From the start, the Poles set about turning the forested landscape into a replica of the Polish motherland they had left behind. They had brought with them their language and all its rich folklore and tales of Polish heroism. They had carried with them their memories of Polish architecture and ways of farming, which they would imitate here in the East. And they brought with them something else, something that was as necessary to them as their ancient tongue and their staunch patriotism: the Catholic faith. Down through the years, generation passed to generation the steady flame of their Christianity.

The villagers of Polonezkoy were never, in either the Polish or the Turkish sense, simple farmers, though they have the true farmer’s fierce love of the land. Descendants of soldiers and intellectuals, they were a proud and self-reliant people who bowed to no man, and their women rode horses and hunted the wild boar as well as their sons and husbands. They made everything from sausages to wodka at home in the old Polish way, raised livestock, searched the woodlands for wild mushrooms, made borscht as they had always done, and danced to the old Polish tunes played on accordions. In song and in speech, the mother tongue, Polish, has never been forgotten, though all the villagers speak Turkish fluently.

The land itself looked from the start as it does even now, like the rural Poland of a century ago. But time has brought changes. With the felling of the deep forest, the bears have all gone. The land is tamer. Only now and then, when winters are especially hard, does a solitary wolf howl its hunger from an icy ridge over the snow-covered town. And the wide world beyond Polonezkoy beckons to its youth.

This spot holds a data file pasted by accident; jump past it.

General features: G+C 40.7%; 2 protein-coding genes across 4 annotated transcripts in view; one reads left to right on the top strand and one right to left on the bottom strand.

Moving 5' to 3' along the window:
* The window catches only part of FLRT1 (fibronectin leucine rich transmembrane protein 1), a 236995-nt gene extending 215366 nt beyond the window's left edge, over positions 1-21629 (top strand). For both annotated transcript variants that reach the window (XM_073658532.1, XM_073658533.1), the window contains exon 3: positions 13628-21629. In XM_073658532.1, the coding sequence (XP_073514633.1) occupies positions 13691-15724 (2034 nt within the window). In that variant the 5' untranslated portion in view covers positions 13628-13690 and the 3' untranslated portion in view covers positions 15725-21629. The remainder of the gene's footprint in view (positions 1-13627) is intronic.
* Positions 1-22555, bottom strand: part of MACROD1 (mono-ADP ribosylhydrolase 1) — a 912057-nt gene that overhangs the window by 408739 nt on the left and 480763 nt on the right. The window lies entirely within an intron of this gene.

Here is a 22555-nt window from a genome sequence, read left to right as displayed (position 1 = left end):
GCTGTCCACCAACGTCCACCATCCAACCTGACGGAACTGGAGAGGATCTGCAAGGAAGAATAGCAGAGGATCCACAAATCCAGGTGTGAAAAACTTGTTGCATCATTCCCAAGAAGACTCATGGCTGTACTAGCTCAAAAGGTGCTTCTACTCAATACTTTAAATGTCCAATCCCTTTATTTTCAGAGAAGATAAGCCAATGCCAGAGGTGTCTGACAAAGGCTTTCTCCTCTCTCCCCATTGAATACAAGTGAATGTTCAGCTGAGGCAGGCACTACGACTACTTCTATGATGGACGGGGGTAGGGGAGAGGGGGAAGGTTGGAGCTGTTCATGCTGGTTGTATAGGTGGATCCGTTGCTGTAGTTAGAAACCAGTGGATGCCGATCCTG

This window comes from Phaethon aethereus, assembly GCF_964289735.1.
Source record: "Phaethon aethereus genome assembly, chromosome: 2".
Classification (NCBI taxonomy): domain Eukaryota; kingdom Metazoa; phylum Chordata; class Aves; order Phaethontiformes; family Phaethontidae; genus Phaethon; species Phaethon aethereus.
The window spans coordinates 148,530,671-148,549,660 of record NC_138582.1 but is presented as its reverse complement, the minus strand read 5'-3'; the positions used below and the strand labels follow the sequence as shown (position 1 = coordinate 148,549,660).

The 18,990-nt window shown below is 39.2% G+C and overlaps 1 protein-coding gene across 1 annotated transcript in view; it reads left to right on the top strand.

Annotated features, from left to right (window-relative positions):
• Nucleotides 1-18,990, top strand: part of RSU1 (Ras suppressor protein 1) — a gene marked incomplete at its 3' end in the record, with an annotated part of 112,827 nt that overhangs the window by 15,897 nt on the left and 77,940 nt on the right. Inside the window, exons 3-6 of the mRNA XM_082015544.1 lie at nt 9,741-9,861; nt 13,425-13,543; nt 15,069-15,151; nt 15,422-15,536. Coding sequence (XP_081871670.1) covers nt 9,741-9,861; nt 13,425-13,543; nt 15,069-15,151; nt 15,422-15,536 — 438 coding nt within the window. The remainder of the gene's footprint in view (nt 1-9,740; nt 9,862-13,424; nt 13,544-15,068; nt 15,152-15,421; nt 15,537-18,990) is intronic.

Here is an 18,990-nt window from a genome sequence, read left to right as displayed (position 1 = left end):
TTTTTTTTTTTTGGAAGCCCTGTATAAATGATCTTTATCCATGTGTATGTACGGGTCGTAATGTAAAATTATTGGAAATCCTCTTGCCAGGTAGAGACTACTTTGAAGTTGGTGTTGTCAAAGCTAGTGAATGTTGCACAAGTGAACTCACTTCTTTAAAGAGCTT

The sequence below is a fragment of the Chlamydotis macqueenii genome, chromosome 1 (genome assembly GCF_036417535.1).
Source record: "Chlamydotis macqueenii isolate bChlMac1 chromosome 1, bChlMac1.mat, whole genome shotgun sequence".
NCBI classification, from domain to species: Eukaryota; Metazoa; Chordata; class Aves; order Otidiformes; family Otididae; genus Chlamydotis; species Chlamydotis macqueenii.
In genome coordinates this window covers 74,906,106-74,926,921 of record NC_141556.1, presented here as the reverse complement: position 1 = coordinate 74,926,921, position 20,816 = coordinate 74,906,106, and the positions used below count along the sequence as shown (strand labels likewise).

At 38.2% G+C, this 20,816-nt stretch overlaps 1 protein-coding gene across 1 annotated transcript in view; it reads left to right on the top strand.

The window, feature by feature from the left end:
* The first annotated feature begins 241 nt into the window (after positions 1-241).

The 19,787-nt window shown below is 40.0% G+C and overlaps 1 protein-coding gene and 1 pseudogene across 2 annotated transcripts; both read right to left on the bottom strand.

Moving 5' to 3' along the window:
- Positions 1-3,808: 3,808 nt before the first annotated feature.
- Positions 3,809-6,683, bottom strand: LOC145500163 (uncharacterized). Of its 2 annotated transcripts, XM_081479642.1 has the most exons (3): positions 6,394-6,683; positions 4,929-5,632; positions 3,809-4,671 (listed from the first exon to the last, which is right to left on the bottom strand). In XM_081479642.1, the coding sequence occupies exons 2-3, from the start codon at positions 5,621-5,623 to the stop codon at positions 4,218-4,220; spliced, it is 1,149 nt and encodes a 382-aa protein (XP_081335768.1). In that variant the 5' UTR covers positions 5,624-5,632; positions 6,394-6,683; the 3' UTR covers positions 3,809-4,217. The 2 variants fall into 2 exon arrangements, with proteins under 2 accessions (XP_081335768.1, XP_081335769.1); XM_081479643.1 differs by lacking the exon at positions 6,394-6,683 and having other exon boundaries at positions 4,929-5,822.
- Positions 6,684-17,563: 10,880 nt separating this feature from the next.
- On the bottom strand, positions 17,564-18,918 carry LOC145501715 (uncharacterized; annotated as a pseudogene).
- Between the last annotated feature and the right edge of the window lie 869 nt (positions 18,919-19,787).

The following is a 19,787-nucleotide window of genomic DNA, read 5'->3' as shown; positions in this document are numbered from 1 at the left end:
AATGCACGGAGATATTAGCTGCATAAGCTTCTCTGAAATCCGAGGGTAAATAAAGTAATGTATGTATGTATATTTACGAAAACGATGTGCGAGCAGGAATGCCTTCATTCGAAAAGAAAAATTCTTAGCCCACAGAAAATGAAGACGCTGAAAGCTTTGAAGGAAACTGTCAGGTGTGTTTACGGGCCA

Filip Wilkoszewski, head of a Polonezkoy family, stands in the village graveyard which is a testament to the past, and talks about the future. Looking at the crosses with their Polish names, Filip says simply, “I shall stay with the village, with the land.” His son Modest looks beyond the graves of Polonezkoy where the wind rises off the moors to blow leaves among the crosses, and sees some place far distant. “I will leave the village,” he says, “and go away from Polonezkoy.” The father will stay where the sacred ground guards the dust of the Polish cossacks. The son will go.

Where only a decade ago horses and wagons still carried the pork and produce of the village to city markets, automobiles run swiftly now, bringing tourists that are a mainstay of the village economy, but also bringing new ways and lately even new settlers, city folk who establish a weekend retreat for tourists or even a rich man’s holiday villa. Graduating from the tiny village grammar school, the youth of Polonezkoy enroll in high schools in Istanbul, yesterday’s Constantinople, now a city of more than four million souls. To some, even Istanbul is not fulfillment enough for spirits excited by the influence of television or by emigrants’ tales of even greater cities in Europe or America. Shops and factories, laboratories and classrooms abroad offer a challenge that the village can no longer match in a mechanized and electronic world.

Yet to some, Polonezkoy gives security and returns love for love in a way that cannot be found beyond its moors and woodlands. These, like Filip Wilkoszewski, will remain, no matter how different the world becomes. And Polonezkoy will live on.

But whatever changes, one thing will remain the same. Rising over the village, the church dedicated to the Black Madonna of the Poles will continue to remind the world that once, long ago, Poland in exile found refuge in the East, found friendship and peace in the land of the Muslim Turks.

Charles E. Adelsen, an American journalist, lives in Istanbul and writes frequently about the Middle East.